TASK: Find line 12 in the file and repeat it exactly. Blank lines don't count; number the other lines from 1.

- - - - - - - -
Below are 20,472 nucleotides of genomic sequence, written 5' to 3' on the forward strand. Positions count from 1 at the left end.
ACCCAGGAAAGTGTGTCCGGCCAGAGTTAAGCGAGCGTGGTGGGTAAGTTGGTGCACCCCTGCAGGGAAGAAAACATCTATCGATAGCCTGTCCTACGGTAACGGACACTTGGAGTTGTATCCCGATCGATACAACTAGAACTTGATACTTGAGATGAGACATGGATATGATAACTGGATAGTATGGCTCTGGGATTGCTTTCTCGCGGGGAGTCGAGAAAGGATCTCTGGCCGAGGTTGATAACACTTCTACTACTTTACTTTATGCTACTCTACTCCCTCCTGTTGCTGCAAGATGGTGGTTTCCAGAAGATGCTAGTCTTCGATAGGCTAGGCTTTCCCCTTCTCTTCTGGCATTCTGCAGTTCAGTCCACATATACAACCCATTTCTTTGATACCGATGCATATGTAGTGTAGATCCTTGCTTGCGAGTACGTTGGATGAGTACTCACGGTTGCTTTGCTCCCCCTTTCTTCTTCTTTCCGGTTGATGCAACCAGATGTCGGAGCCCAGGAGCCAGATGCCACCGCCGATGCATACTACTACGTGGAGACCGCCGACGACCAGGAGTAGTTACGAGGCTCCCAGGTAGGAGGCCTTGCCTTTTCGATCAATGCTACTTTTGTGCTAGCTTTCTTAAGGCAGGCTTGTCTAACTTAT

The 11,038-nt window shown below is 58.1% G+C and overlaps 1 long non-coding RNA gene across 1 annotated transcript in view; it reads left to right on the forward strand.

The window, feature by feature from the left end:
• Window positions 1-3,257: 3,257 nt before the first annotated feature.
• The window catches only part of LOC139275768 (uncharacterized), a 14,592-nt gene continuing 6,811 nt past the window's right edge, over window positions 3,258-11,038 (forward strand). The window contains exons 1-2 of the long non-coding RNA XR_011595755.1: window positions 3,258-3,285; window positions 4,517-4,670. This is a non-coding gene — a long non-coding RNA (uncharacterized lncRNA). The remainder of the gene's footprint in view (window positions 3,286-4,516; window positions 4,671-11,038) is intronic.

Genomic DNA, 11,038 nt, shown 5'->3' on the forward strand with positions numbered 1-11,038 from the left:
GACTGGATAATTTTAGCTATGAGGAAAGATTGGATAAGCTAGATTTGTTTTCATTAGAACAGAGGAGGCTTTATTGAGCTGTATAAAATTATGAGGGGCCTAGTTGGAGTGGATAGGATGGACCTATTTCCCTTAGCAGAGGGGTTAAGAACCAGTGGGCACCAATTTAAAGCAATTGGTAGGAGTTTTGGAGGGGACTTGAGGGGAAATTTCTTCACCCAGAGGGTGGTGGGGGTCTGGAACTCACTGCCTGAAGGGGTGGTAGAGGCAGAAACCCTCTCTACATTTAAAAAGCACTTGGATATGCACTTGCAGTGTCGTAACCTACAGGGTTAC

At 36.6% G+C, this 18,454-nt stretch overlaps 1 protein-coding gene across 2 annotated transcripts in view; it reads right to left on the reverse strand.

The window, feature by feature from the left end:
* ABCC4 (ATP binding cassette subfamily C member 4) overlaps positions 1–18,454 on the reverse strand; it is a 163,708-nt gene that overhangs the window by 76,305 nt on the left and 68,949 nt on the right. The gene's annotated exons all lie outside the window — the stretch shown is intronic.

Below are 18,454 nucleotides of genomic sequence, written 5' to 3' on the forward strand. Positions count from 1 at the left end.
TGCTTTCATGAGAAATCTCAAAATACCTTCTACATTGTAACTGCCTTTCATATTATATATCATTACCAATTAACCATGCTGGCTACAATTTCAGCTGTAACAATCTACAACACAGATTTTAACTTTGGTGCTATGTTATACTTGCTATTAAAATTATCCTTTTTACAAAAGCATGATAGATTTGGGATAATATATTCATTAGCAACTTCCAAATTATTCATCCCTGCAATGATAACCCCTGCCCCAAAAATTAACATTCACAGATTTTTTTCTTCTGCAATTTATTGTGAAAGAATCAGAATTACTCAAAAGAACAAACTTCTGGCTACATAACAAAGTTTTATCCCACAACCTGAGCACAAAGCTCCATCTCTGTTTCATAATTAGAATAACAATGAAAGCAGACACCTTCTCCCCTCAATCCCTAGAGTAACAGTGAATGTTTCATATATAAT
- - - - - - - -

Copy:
Below are 18,454 nucleotides of genomic sequence, written 5' to 3' on the forward strand. Positions count from 1 at the left end.